At the entrance of a small but decent apartment outside Accra, the Ghanaian capital, Frank Osei, an itinerant photographer in his early thirties, gesticulates wildly as he paces back and forth while yelling into his phone, visibly irritated.
And why wouldn’t he be? For the last hour and a half, he had burnt a great amount of airtime while trying to guide a new “connect” to a rendezvous point.
Barely a week ago, he had attempted to buy a special new camera online, as a matter of urgency. Africa’s biggest e-tailer, Jumia, had said it would take at least 14 days. Osei didn’t have that much time, plus he didn’t trust them. So he took the next best option, buying from Amazon.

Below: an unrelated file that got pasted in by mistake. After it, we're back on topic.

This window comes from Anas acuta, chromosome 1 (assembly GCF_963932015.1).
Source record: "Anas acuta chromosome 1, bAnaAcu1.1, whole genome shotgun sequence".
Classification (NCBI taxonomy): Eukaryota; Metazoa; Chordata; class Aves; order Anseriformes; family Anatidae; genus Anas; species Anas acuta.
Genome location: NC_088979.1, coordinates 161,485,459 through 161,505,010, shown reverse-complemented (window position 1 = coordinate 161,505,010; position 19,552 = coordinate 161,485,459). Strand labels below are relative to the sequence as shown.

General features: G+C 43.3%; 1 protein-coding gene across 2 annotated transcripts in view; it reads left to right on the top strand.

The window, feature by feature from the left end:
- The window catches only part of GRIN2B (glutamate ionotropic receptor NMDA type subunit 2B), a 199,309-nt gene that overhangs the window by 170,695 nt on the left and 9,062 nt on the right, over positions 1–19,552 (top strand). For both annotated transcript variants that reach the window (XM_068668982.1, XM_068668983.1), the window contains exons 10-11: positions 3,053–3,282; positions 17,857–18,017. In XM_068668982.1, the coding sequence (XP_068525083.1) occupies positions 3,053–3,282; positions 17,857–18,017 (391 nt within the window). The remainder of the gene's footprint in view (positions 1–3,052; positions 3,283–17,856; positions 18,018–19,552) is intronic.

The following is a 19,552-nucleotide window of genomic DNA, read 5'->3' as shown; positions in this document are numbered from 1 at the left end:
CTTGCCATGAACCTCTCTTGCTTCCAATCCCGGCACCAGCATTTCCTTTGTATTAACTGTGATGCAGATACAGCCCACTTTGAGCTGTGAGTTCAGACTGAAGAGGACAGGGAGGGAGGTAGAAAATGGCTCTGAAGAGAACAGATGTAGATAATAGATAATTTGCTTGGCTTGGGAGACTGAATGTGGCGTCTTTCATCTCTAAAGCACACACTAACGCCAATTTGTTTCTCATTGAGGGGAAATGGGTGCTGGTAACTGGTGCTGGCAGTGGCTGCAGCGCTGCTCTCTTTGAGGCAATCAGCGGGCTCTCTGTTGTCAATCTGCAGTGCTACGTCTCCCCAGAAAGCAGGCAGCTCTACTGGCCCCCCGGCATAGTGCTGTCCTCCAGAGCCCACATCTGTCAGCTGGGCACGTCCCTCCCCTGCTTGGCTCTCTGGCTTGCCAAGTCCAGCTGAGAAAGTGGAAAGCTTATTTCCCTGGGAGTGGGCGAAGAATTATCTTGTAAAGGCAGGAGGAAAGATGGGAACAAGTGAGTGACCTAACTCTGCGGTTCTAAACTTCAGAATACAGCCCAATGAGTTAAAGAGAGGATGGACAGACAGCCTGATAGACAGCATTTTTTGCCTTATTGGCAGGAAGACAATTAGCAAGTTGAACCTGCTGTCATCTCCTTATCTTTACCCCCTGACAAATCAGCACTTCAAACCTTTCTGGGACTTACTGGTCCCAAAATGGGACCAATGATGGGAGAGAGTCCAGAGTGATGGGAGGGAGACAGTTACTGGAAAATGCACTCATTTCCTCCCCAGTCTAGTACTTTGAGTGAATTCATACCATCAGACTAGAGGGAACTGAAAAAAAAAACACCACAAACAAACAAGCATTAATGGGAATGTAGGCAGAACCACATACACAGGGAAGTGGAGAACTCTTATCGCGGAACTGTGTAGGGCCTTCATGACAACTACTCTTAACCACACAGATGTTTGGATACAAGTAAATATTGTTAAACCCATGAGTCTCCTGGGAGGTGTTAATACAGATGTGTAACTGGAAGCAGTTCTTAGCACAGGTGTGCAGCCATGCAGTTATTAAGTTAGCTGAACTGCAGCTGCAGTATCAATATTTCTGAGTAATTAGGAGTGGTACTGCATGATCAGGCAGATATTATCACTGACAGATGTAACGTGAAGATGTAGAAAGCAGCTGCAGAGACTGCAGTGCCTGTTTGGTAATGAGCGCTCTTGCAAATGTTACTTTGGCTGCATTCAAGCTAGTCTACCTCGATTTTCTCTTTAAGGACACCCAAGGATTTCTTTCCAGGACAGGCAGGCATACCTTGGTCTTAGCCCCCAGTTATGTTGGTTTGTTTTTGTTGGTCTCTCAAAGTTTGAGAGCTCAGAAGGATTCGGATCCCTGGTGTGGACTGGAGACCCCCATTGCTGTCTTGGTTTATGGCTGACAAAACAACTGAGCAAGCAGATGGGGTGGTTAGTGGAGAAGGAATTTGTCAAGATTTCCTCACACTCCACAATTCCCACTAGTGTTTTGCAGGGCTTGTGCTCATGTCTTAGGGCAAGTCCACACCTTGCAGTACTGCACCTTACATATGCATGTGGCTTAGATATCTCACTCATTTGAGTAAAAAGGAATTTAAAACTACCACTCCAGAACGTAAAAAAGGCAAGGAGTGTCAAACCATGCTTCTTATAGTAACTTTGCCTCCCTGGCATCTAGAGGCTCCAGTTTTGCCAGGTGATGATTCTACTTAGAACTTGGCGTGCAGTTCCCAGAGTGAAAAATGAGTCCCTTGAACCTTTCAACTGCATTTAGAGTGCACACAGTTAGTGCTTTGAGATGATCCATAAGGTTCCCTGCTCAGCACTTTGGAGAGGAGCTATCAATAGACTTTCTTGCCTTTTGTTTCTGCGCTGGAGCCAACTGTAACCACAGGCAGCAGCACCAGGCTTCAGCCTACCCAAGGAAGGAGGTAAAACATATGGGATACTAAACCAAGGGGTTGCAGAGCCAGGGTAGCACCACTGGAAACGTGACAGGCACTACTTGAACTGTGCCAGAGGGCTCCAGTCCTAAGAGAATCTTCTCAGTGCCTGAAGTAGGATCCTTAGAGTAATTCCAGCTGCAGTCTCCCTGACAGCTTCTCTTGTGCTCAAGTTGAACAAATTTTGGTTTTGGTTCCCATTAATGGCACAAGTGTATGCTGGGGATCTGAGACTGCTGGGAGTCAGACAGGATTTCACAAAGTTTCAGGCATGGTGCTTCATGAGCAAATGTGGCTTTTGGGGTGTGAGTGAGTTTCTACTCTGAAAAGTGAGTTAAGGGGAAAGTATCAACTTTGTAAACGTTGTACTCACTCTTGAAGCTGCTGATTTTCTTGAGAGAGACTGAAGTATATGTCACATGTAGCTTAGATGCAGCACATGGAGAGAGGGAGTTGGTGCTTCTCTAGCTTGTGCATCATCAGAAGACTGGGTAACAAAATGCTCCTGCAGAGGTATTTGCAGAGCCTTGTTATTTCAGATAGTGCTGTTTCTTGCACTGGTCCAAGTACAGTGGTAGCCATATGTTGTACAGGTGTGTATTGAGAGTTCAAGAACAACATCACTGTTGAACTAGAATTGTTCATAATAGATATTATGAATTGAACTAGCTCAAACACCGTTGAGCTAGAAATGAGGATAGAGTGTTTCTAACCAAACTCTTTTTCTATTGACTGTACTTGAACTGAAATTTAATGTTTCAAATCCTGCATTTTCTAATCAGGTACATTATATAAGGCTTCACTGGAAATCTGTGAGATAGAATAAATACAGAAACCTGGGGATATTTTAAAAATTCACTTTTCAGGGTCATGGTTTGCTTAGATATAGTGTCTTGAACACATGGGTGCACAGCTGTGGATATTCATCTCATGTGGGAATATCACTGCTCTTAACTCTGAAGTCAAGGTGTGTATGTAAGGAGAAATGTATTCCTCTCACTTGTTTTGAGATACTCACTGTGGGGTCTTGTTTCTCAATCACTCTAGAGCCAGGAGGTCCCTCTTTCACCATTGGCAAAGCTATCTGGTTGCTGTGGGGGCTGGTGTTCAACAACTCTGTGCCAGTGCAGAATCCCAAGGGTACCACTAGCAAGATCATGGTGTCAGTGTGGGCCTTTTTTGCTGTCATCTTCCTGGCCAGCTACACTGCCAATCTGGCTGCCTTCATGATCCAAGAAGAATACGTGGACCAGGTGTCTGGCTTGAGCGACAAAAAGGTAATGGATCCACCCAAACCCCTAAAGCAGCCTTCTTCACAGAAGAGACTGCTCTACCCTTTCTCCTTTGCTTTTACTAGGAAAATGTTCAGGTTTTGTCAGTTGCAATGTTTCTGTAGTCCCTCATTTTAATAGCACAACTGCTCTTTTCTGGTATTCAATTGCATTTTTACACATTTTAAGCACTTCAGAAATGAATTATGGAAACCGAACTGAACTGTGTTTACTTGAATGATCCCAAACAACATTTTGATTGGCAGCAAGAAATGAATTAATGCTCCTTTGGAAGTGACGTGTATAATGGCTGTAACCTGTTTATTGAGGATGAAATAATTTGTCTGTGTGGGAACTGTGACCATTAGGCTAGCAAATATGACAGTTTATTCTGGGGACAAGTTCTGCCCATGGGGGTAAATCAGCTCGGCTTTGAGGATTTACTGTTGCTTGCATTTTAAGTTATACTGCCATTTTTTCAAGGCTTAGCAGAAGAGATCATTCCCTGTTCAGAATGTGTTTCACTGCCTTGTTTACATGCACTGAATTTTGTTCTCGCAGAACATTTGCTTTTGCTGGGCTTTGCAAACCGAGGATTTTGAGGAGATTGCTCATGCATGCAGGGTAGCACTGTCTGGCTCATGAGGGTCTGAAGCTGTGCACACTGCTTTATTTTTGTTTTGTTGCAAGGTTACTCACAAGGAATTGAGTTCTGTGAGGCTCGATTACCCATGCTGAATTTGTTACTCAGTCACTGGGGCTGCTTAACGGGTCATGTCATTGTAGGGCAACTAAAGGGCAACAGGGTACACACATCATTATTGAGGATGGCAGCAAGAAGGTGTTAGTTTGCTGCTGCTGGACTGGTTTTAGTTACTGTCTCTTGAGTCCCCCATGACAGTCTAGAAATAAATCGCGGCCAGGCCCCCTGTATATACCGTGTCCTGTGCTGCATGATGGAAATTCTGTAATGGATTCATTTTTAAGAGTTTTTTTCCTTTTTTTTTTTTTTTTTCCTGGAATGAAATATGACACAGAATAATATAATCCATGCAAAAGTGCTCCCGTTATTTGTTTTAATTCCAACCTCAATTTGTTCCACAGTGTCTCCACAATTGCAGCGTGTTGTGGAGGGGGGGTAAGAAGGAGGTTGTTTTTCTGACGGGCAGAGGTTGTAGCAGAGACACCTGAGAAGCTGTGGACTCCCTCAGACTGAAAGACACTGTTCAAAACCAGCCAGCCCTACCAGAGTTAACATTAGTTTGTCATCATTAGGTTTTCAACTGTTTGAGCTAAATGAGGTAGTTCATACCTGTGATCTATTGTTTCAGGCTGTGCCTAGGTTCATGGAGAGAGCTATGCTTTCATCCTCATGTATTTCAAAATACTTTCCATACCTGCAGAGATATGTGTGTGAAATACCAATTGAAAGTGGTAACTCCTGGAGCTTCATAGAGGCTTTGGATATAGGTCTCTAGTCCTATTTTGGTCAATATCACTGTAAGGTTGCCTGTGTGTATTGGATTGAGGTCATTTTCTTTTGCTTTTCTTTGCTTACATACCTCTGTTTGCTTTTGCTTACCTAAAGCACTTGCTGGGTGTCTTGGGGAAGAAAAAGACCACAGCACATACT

Osei had bought from Amazon a few times before, or maybe not. Actually, he had used an “informal courier.” He would make online purchases and type in the address of a “connect” in the U.S. at checkout to get around the hurdle of huge shipping fees and that dreaded notification: “This item cannot be shipped to your selected delivery location.”
That connect is the informal courier who collects a small fee (typically much less than shipping fees) for receiving delivered goods in the U.S. on behalf of shoppers like Osei, and hauling it down to Ghana every few weeks before handing it to the real buyers.
Osei had used a new guy for his camera purchase because it was urgent and his regular mover wasn’t coming down to Ghana anytime soon. But the new guy was having trouble finding the agreed meet-up spot, and Osei was near his wit’s end.